That’s where he belongs. It’s where he can better show the skills that made him so highly regarded. There was little worth watching from Garcia on Saturday night. And there was little he could do about it.
Tevin Farmer Adjusts Quickly, Wins Battle With Jono Carroll
Often we boxing fans will prejudge a fighter before we know anything other than what we see on paper. And on paper, it seemed clear why Jono Carroll had been chosen for Tevin Farmer’s homecoming title defense.
Carroll is an Irishman who could draw in supporters in a fight set for two days before St. Patrick’s Day. He was undefeated but hadn’t really stepped up his level of competition. And he’d only scored three knockouts, which suggested that he might not be much of a threat.
But fights aren’t fought on paper. Once the two men stepped in the ring, Carroll showed talent and toughness, while Farmer showed even more of each, adjusting and taking over for a gritty unanimous decision win.
Farmer had to. Carroll forced him to.
Carroll came out with a relentless body attack, pounding away with left and right hooks. Farmer returned the favor in Round 1, then began to use his jab and box more in Round 2 in an attempt to establish some distance between them. Carroll was still able to get inside, though, and wail away to the body in combinations, which in turn helped set up southpaw right hooks upstairs. But Carroll also took some damage in this trench warfare, including a cut over his right eye caused by a clash of heads.
Something needed to change. Farmer quickly figured out what.
In the third round, Farmer began to keep his arms at his sides, a dangerous tactic but one he was able to get away with thanks to his superior boxing skills. He could protect his body and invite shots upstairs, then use upper body movement to dodge and roll with the punches.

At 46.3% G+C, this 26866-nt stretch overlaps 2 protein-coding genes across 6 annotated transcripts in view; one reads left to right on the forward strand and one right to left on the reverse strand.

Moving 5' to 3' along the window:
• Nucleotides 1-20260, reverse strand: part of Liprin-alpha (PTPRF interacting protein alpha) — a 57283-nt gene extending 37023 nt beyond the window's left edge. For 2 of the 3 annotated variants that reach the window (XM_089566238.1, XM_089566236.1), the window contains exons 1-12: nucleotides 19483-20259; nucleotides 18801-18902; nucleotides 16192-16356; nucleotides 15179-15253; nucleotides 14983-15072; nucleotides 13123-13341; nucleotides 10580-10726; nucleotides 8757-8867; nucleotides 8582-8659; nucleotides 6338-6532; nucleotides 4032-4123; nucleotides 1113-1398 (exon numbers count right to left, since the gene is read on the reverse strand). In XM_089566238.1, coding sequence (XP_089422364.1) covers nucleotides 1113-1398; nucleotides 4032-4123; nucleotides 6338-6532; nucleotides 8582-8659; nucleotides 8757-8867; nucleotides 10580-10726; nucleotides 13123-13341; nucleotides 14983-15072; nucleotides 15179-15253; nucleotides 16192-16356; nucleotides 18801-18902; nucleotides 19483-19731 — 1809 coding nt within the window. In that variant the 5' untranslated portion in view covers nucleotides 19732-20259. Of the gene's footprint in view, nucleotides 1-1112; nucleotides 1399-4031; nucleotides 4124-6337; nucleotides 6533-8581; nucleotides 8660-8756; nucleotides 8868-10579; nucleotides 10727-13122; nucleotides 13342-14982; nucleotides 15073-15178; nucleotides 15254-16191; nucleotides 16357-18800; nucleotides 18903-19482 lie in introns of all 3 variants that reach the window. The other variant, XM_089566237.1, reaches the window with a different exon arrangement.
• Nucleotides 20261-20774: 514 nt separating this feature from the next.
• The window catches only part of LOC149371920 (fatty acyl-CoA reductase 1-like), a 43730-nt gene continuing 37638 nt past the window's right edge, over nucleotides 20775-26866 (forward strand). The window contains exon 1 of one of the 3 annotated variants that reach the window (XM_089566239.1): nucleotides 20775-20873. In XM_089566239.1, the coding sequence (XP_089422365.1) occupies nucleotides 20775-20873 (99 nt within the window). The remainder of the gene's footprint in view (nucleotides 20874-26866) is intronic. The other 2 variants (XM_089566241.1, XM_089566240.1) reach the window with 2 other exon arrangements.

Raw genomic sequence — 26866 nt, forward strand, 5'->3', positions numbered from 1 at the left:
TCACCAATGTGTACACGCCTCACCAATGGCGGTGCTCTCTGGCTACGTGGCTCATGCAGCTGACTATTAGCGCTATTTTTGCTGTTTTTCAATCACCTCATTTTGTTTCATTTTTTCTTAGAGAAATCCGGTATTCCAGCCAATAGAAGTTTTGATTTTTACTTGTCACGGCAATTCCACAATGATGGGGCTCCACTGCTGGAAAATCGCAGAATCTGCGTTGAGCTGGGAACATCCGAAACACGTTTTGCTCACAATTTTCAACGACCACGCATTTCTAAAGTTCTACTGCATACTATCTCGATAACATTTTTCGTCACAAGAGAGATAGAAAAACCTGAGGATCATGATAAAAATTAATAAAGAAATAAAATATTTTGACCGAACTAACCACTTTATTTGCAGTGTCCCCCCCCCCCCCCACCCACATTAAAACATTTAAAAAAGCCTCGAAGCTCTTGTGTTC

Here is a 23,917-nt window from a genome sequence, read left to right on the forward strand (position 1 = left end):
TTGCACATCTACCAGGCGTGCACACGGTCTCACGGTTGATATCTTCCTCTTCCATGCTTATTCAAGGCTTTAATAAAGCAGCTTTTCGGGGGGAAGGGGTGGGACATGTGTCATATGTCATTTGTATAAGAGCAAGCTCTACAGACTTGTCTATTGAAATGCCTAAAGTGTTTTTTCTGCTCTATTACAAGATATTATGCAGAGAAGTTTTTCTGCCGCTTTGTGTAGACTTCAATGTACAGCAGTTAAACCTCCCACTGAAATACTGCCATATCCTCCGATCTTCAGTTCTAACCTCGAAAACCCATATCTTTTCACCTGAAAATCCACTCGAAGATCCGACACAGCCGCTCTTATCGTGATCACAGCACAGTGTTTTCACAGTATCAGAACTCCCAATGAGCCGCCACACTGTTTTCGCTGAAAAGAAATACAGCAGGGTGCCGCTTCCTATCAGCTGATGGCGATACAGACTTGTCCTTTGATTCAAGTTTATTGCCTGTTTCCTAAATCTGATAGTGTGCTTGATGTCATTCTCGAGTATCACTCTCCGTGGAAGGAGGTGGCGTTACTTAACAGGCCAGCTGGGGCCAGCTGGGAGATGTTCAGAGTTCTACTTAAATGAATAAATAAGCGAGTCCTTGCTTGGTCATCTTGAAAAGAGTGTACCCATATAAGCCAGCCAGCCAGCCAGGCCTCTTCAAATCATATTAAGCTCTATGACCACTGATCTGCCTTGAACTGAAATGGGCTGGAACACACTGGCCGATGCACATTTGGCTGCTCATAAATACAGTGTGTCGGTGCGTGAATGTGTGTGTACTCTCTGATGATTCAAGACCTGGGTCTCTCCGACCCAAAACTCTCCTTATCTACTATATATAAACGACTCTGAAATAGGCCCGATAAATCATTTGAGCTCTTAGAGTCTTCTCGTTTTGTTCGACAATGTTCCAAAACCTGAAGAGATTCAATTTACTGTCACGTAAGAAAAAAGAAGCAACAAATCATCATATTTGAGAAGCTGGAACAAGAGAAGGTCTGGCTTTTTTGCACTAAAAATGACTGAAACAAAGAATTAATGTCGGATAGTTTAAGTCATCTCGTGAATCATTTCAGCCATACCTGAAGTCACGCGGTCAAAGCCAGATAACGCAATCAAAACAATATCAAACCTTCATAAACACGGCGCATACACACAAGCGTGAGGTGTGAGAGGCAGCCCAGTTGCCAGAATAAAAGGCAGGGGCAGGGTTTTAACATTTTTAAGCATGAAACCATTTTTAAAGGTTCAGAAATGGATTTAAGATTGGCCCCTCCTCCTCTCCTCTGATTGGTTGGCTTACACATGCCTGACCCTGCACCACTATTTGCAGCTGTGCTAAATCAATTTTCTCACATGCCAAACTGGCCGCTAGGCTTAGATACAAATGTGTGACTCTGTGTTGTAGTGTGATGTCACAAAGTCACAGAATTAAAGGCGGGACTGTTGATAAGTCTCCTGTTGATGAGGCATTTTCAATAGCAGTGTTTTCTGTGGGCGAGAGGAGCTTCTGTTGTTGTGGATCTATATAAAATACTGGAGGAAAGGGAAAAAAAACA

Farmer wasn’t just making Carroll miss; he was also landing more in return. His offense forced Carroll back toward the end of Round 3, knocked Carroll’s mouthpiece out with a right uppercut in Round 5 and followed up with good overhand lefts, a southpaw right hook, and plenty more to the body.
The body work and the flush punches helped to slow Carroll’s pace. He was still battling but was throwing with less intensity. Instead, it was Farmer dictating the action, landing more emphatically and more often.
Carroll got his second wind in the ninth, having moments both then and in Round 11. Farmer again responded. With 30 seconds left in Round 11, he landed a huge right hook that had Carroll backing up, clearly hurt and attempting to recover.
The fight would end up going the distance. Farmer came out triumphant, two judges scoring it for him 117-111, or nine rounds to three, while the other judge had it 117-110, or nine rounds to three with an additional point taken for a round which Farmer had won in a particularly one-sided manner.
It was the third defense of Farmer’s world title, which he won just seven and a half months ago. He’s stayed particularly active, looking to build himself up into a bigger star, hoping to make a stronger case for a unification bout with Gervonta Davis. He is now 29-4-1 with 6 KOs.
Carroll is now 16-1-1 with 3 KOs.